BB: Jackson, tell us about the state of the right to housing for those left homeless by the earthquake, and the right to land for those displaced for mega-development projects.
JD: The problems of land and housing in Haiti are crucial, and require a lot people working towards resolving them and defending the rights of the people involved: peasants, and people who lost their homes in the earthquake. Then there are people whose shelters have been destroyed by the government, like in Port-au-Prince where the government has forced out more than 60,000 inhabitants [from displaced persons camps].
Let’s talk about forced evictions in pursuit of the Martelly government’s slogan “Haiti is open for business.” The government is kicking people off their lands to sell off the country piece by piece. The government is displacing people in order to create tourism zones, like on Ile-à-Vâche [a small island off the northern coast of Haiti]. That island used to have two police officers who provided all the security, and now, at the drop of the hat, they have 100 BIM officers [Motorized Intervention Brigades, a special unit of the Haitian National Police] to put pressure on people and physically threaten them.
BB: Say more about the forced evictions that are taking place in displaced persons camps as well. Why are they doing that?
JD: The government is disseminating propaganda saying that they’ve resettled people from the tent camps, but there are still many people in them. It’s hard to make a true count of how many: the International Organization of Migration says 80,000 in Port-au-Prince now, but we think there are more. So the government has to evict the inhabitants so no one can see that there so many people left homeless and living in such terrible conditions.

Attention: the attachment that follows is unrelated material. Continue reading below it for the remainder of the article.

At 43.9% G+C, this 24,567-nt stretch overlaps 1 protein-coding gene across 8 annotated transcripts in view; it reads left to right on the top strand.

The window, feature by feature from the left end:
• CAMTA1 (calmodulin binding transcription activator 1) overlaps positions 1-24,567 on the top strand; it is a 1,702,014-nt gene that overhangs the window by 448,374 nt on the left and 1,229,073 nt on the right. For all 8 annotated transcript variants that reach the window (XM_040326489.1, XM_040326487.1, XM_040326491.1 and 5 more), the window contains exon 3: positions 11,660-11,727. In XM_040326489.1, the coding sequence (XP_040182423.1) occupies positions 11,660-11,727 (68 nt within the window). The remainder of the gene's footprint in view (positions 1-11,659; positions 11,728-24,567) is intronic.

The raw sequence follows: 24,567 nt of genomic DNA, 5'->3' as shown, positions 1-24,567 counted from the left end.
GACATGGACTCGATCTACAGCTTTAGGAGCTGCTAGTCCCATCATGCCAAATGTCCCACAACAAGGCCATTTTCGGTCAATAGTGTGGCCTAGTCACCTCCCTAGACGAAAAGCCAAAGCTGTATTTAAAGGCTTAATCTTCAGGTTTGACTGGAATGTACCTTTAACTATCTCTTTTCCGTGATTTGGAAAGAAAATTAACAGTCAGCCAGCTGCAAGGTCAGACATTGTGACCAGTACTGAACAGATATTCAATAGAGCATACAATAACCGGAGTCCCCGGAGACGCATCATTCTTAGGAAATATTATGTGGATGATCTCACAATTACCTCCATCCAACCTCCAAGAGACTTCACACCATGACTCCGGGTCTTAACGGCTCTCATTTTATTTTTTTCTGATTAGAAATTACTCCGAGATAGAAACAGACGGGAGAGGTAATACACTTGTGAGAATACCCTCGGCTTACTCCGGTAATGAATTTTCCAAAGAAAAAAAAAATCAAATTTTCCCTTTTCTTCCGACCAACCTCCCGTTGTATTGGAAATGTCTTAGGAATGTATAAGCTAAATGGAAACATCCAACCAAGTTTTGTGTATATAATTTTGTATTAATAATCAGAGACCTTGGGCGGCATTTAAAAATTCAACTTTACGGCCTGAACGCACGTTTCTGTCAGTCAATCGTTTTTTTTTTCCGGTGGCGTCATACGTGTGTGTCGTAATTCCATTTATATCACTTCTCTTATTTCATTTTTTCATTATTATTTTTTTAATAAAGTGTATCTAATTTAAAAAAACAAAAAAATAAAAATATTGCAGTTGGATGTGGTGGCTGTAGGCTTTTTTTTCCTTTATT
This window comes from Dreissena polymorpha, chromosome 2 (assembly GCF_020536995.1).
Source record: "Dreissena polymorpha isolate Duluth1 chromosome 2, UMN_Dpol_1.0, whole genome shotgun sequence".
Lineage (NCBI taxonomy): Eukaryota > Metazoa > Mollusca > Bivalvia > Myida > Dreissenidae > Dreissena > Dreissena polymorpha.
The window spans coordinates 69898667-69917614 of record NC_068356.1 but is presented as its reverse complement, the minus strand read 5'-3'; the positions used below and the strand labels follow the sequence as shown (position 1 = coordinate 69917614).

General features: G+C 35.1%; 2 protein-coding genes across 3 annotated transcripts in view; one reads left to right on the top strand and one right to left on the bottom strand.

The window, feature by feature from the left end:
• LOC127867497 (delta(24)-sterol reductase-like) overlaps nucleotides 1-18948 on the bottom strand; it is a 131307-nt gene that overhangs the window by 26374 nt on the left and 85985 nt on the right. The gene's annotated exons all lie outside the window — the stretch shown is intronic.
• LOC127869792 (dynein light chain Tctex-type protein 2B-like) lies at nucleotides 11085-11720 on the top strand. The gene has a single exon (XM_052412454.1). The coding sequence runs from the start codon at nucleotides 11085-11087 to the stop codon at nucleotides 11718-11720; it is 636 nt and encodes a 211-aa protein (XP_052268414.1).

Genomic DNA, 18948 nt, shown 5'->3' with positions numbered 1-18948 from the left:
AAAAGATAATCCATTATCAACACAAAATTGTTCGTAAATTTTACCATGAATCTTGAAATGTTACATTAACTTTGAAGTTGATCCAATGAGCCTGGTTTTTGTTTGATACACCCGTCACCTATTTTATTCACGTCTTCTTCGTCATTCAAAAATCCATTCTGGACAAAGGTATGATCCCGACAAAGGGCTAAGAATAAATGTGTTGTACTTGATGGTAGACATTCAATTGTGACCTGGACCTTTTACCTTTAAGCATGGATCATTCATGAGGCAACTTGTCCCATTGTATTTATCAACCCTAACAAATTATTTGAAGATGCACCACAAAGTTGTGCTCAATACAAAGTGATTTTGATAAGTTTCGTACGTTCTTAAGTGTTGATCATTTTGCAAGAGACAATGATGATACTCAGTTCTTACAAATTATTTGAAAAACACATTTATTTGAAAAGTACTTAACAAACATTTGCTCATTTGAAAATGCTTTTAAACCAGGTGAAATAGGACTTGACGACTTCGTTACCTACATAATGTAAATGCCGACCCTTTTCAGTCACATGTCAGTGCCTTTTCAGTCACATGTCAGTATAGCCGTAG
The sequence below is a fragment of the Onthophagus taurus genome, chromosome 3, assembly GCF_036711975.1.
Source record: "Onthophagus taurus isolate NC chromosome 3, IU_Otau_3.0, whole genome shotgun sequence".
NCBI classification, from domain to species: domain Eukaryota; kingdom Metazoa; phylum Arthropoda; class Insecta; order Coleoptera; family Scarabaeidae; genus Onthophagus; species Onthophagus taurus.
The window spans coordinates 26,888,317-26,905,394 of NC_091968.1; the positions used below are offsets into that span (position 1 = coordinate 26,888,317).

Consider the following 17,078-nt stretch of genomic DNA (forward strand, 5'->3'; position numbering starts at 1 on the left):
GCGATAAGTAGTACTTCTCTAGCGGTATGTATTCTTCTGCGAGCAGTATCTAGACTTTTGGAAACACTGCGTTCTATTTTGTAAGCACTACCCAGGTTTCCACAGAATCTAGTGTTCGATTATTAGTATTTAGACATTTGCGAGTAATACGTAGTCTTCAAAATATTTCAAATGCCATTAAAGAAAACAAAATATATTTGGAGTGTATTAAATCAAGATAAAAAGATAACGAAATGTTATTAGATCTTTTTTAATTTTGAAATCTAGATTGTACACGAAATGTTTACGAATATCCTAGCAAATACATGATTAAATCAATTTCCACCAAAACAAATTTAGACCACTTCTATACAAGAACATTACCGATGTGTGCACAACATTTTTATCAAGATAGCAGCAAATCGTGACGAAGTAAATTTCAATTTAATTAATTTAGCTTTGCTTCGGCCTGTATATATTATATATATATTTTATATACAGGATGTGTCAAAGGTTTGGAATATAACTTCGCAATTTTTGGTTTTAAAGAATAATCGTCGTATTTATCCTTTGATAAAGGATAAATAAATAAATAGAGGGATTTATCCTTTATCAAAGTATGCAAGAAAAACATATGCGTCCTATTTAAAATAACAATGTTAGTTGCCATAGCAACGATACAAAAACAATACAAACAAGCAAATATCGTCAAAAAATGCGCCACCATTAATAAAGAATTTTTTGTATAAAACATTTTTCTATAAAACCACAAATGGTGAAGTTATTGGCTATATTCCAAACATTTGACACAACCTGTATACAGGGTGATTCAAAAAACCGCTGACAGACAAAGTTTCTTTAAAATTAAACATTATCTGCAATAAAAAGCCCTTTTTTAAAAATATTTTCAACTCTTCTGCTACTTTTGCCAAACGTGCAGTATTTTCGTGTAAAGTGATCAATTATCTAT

There are other instances where people who claim to be landowners are trying to force people out of the camps, claiming they need to use the land. Sometimes they show up with the police to force everyone out; sometimes they set the camps on fire. For example, on January 11, 2014, a group of hired thugs set fire to a camp in Delmas 3 in Port-au-Prince. Three children were burned alive.
BB: What threats are people facing in the work to defend democracy and the right to land and housing?
JD: Human rights laws, and those working to protect them, are in great danger today. Defenders of human rights become victims themselves, suffering serious threats and pressures. The government has arrested and imprisoned people because of their political convictions, their organizational involvement, their protests against the corruption they see in the state, et cetera. There are more than 20 political prisoners being held right now, and that includes human rights lawyers.
To finish, evictions and attacks against human rights workers are two things that we take very seriously. This is a far-right government that is generally unconcerned with human rights, but they have to take responsibility and provide security. Human rights are what make democracy work worldwide, and it’s up to the government to ensure their protection.
Beverly Bell has worked for more than three decades as an advocate, organizer, and writer in collaboration with social movements in Latin America, the Caribbean, Africa, and the U.S. Her focus areas are just economies, democratic participation, and gender justice. Beverly currently serves as associate fellow at the Institute for Policy Studies and coordinator of Other Worlds. She is author of Walking on Fire: Haitian Women Stories of Survival and Resistance, Fault Lines: Views Across Haiti’s Divide, and Harvesting Justice: Transforming Food, Land, and Agricultural Systems in the Americas.
Copyleft Beverly Bell. You may reprint this article in whole or in part. Please credit any text or original research you use to Beverly Bell, Other Worlds.